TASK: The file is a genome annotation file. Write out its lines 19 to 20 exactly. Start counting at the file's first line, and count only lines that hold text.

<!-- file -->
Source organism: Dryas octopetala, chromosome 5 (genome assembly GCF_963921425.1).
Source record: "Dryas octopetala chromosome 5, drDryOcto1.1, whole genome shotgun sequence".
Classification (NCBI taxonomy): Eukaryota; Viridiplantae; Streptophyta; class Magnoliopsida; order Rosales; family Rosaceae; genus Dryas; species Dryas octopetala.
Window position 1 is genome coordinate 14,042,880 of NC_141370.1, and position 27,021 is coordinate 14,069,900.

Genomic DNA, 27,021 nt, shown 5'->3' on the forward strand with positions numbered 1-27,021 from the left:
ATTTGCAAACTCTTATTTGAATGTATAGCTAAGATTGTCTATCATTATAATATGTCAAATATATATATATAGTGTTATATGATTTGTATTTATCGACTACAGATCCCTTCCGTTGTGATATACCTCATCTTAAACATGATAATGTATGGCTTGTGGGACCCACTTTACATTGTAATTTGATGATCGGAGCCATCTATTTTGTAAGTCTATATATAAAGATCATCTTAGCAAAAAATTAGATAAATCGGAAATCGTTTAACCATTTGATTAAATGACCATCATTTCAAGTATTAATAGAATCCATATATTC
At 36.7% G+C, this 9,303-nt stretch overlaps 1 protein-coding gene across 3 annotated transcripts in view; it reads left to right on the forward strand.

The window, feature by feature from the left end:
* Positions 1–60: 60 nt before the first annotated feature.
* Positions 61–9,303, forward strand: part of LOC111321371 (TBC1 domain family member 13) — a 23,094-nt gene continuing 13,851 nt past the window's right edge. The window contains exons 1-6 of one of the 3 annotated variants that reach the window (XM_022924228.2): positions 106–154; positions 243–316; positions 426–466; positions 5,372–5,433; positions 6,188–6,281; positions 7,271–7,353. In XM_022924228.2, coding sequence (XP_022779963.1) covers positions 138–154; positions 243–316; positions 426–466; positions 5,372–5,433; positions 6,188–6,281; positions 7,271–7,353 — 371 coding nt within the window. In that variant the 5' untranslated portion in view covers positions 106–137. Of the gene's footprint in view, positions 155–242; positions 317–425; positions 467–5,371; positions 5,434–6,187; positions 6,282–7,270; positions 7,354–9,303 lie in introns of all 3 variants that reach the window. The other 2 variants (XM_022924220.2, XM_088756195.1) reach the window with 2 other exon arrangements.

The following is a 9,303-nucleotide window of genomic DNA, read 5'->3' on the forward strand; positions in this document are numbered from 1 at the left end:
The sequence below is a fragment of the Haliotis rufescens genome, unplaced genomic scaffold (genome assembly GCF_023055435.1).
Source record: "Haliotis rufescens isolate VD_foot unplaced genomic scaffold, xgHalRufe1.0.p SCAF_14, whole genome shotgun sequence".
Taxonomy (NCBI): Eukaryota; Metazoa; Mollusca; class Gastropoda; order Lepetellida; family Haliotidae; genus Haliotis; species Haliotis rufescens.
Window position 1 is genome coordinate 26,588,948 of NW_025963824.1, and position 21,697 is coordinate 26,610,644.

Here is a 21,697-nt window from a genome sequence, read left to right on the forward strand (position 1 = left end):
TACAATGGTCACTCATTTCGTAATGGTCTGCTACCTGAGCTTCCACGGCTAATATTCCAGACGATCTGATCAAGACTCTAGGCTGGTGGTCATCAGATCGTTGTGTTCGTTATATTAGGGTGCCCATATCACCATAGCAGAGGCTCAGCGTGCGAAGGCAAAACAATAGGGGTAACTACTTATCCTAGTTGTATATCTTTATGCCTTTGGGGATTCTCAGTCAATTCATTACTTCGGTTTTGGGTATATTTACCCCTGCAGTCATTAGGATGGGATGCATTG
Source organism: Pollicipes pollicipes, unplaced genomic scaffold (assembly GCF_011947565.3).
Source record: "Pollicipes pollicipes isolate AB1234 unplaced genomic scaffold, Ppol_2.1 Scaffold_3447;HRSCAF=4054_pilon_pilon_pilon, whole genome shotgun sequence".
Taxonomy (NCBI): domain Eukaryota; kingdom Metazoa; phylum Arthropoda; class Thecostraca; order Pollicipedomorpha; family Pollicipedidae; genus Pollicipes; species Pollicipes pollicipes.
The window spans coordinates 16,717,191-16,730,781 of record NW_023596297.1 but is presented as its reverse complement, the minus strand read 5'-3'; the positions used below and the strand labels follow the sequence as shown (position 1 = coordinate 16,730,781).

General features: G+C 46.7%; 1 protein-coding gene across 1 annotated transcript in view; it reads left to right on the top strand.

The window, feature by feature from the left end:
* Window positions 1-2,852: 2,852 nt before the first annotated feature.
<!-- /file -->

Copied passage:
Source record: "Pollicipes pollicipes isolate AB1234 unplaced genomic scaffold, Ppol_2.1 Scaffold_3447;HRSCAF=4054_pilon_pilon_pilon, whole genome shotgun sequence".
Taxonomy (NCBI): domain Eukaryota; kingdom Metazoa; phylum Arthropoda; class Thecostraca; order Pollicipedomorpha; family Pollicipedidae; genus Pollicipes; species Pollicipes pollicipes.